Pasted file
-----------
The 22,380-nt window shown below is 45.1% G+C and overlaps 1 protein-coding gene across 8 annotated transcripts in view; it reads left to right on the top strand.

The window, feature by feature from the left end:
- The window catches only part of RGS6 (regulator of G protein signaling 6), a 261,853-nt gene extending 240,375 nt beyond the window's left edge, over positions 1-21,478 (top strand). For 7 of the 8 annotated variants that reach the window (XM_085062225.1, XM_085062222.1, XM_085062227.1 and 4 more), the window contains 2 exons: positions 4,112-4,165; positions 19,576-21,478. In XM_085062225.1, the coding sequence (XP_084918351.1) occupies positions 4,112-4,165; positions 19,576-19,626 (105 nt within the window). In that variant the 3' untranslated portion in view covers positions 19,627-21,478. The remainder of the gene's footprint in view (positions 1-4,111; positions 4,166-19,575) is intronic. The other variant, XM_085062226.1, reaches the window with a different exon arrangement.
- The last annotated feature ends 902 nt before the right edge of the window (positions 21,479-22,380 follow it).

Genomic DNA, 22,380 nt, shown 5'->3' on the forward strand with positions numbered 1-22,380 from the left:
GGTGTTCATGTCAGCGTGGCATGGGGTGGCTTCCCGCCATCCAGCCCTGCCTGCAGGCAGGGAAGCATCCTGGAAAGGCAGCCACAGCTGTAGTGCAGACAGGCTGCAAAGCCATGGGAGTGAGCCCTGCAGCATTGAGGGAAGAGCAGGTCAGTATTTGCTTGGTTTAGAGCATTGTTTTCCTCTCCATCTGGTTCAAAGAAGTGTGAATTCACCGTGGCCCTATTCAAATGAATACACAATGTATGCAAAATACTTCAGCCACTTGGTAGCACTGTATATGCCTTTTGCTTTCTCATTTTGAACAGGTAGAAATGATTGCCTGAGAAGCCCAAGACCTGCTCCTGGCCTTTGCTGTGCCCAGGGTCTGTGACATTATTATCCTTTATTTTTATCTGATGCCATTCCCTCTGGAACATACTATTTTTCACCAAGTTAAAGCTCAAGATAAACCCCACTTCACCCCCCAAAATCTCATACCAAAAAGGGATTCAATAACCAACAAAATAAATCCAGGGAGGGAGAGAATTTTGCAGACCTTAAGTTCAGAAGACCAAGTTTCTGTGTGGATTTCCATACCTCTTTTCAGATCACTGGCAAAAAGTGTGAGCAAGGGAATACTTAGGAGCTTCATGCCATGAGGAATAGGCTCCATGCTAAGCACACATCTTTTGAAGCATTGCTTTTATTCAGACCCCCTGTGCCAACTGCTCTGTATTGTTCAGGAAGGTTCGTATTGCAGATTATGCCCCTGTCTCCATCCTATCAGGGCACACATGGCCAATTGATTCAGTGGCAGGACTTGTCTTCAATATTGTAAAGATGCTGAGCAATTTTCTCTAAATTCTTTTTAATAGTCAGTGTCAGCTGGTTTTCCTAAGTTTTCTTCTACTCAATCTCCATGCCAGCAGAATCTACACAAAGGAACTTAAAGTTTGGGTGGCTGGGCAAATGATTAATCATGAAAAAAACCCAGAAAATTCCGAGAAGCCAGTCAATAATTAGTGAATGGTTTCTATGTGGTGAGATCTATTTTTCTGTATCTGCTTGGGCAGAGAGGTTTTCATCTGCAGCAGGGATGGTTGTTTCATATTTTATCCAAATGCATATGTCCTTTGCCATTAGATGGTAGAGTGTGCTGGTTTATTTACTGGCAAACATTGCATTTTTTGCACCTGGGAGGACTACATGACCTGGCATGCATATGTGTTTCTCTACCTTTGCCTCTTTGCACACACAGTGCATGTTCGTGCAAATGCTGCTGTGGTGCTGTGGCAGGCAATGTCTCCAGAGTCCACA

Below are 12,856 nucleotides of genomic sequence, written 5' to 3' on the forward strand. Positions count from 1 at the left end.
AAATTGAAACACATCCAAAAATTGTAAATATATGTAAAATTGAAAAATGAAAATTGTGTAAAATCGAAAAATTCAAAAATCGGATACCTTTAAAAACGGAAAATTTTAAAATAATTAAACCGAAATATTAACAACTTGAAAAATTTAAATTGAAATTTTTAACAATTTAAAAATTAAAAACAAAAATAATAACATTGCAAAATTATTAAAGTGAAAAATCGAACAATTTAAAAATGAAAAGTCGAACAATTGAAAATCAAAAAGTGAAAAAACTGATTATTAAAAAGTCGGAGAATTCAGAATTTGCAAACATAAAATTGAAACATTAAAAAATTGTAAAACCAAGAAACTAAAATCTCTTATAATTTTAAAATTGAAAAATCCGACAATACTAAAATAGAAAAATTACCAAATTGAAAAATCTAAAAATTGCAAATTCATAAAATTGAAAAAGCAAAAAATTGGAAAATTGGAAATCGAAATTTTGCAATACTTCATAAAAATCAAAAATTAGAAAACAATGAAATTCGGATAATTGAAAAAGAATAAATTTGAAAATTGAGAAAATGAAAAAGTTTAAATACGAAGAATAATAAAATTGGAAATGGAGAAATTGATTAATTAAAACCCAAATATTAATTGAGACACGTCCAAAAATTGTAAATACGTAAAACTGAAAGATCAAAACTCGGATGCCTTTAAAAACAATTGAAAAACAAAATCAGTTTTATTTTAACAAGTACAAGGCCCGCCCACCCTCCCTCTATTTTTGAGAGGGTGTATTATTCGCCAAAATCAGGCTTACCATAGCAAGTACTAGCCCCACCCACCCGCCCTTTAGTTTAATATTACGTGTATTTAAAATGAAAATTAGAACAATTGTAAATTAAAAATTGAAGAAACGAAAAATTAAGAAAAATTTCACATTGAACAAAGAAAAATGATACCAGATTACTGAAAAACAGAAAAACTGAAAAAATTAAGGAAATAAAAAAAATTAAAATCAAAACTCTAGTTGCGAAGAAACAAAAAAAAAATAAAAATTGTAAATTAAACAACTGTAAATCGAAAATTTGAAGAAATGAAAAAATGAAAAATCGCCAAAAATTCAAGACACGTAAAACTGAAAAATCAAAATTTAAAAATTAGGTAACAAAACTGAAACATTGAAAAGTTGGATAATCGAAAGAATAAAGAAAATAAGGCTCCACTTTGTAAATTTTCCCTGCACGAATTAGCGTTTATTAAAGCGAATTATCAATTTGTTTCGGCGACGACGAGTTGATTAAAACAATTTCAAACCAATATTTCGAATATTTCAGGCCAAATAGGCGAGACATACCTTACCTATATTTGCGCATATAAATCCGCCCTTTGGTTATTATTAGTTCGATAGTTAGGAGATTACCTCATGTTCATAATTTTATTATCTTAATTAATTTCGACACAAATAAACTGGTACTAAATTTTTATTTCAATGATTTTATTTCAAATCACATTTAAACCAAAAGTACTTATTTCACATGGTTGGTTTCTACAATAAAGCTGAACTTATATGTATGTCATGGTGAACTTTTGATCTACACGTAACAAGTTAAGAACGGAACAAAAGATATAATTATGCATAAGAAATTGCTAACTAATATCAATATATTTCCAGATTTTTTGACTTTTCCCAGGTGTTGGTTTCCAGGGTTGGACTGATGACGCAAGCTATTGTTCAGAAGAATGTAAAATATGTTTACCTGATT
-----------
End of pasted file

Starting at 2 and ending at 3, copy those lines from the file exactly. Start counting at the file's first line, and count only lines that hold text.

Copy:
The window, feature by feature from the left end:
- The window catches only part of RGS6 (regulator of G protein signaling 6), a 261,853-nt gene extending 240,375 nt beyond the window's left edge, over positions 1-21,478 (top strand). For 7 of the 8 annotated variants that reach the window (XM_085062225.1, XM_085062222.1, XM_085062227.1 and 4 more), the window contains 2 exons: positions 4,112-4,165; positions 19,576-21,478. In XM_085062225.1, the coding sequence (XP_084918351.1) occupies positions 4,112-4,165; positions 19,576-19,626 (105 nt within the window). In that variant the 3' untranslated portion in view covers positions 19,627-21,478. The remainder of the gene's footprint in view (positions 1-4,111; positions 4,166-19,575) is intronic. The other variant, XM_085062226.1, reaches the window with a different exon arrangement.